Some of the Citizens’ most notorious productions have been performances of Hamlet, and the audience were treated to performances by Brian Ferguson (Hamlet, 2014), Peter Guinness (Claudius, 2014), Andy Clark (Hamlet, 2007), Cal MacAninch (Hamlet, 1996),  video contributions from Henry Ian Cusick (Hamlet, 1993) and David Hayman (Hamlet, 1975 & 1970), and a live appearance by John Cairney, the Citizens’ first Hamlet in 1960, and as a graduate of the Royal Conservatoire of Scotland, formerly known as the Royal Scottish Academy of Music and Drama, the first Scottish-trained actor to perform the role. 

A trio of Hamlets: Cal MacAninch, John Cairney, Andy Clark

The Citizens’ current Artistic Director Dominic Hill thanked the audience for attending, and appealed for support for the theatre’s planned redevelopment, scheduled to begin work in 2017.

Artistic Director Dominic Hill

 The audience also heard an exclusive first performance of ‘Us Two’, one of the brand new songs by Deacon Blue front man Ricky Ross written for new Scottish musical The Choir, book by Paul Higgins, opening at the Citizens Theatre on Thu 29 October 2015.
Paul Higgins

Sarah Tansey and Miles Jupp

 The evening closed with an appearance by Ida Schuster, 96, performing an incredibly spirited extract of Jean Genet’s The Balcony, performed under a screen projection of production images from her appearance in the play in 1982.

Ida Schuster
 Founded in 1943 by James Bridie, the Citizens Theatre Company moved into the 1878-built theatre at 119 Gorbals Street formerly known as The Royal Princesses’ Theatre. Since then, the Citizens has gained a reputation around the world for bold, innovative, provocative and challenging interpretations of classic texts, as well as productions that celebrate the Citizens’ role in Glasgow’s cultural life.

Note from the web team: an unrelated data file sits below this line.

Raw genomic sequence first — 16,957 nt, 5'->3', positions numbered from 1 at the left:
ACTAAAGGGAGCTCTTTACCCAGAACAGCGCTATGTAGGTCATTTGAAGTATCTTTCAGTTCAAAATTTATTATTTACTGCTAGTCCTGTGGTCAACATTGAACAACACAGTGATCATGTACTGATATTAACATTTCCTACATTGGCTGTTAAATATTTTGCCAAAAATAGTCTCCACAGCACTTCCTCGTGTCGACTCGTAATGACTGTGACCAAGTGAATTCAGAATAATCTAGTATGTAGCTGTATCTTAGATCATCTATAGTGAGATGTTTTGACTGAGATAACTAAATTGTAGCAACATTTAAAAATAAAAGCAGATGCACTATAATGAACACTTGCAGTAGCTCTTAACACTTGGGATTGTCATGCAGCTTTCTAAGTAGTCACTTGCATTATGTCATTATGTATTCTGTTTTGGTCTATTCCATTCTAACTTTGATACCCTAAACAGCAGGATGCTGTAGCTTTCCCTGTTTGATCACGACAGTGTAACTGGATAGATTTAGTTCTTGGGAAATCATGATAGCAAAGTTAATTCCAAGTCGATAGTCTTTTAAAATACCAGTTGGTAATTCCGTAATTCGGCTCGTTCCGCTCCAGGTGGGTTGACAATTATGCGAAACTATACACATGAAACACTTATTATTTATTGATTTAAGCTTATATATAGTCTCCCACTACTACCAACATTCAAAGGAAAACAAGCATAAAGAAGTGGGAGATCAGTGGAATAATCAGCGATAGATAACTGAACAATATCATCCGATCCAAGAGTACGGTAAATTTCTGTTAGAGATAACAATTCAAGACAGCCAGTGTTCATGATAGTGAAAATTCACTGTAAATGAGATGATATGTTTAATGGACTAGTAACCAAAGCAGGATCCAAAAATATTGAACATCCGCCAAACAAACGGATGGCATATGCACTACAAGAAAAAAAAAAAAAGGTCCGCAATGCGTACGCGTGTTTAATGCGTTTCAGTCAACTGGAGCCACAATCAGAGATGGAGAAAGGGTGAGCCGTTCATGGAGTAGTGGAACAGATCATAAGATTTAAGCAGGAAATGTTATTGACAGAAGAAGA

Citizens Theatre 70th anniversary celebrations Sunday 20 September 2015. Images by Tommy Ga Ken Wan

 To see a full set of images from our celebrations, visit our Flickr page. 

Do you have memories of the Citizens Theatre 70 year history? Share them with us!  

Wednesday, 26 August 2015

"You – Lanark - you’re very interesting"

After previews in Glasgow and Edinburgh, Lanark: A Life in Three Acts received its world premiere performances at the Royal Lyceum Theatre Edinburgh on Sunday 23 August as part of the 2015 Edinburgh International Festival.  

Sandy Grierson and Helen McKay. Credit Eoin Carey
Audiences and critics have been blown away by this epic, ambitious and imaginative adaptation of Alasdair Gray's classic novel written by David Greig and directed by Graham Eatough.

"The linchpin of the production is Sandy Grierson’s astonishing performance as Lanark himself...supported every step of the way, though, by so many other strands of Eatough’s astonishing production."  
★★★★★ The Scotsman 

"Between them, David Greig and Graham Eatough have brought together what is a complex and challenging read that looks at society, sex, death, socialist ideals, love, problematic relationships with women, fathers and sons to create a funny and astounding piece of theatre produced on an operatic and highly physical scale." 
★★★★★ The Edinburgh Guide

"The great achievement of the adaptation is that performers and staging sail through the fantasy, from sci-fi to simple nightmare, with fleeting echoes of Beckett, Kafka, Pinter and Joyce, in a superbly drilled and exhilaratingly confident piece of ensemble theatre...David Greig’s writing and Graham Eatough’s direction leave one intrigued, puzzled and even tempted to go back for more." 
★★★★ The Financial Times (£)

Sandy Grierson. Credit Eoin Carey
"When Sandy Grierson as Alasdair Gray's eponymous alter-ego in David Greig's sprawling adaptation of Gray's magical realist 1981 novel declares that he wishes to pen a modern day Divine Comedy with illustrations inspired by William Blake, it knowingly sums up the artistic ambitions of both Gray and Graham Eatough's equally epic production." 
★★★★ The Herald

"Eatough's production, which is splendidly designed, for the most part, by Laura Hopkins, and blessed with amazing video work by Simon Wainwright, is undeniably modernist and quintessentially Scottish."
★★★★ The Telegraph

"David Greig and Graham Eatough’s insanely ambitious adaptation of the Alasdair Gray novel is like a heady, unsettling, unpredictable dream" 
★★★★ The Guardian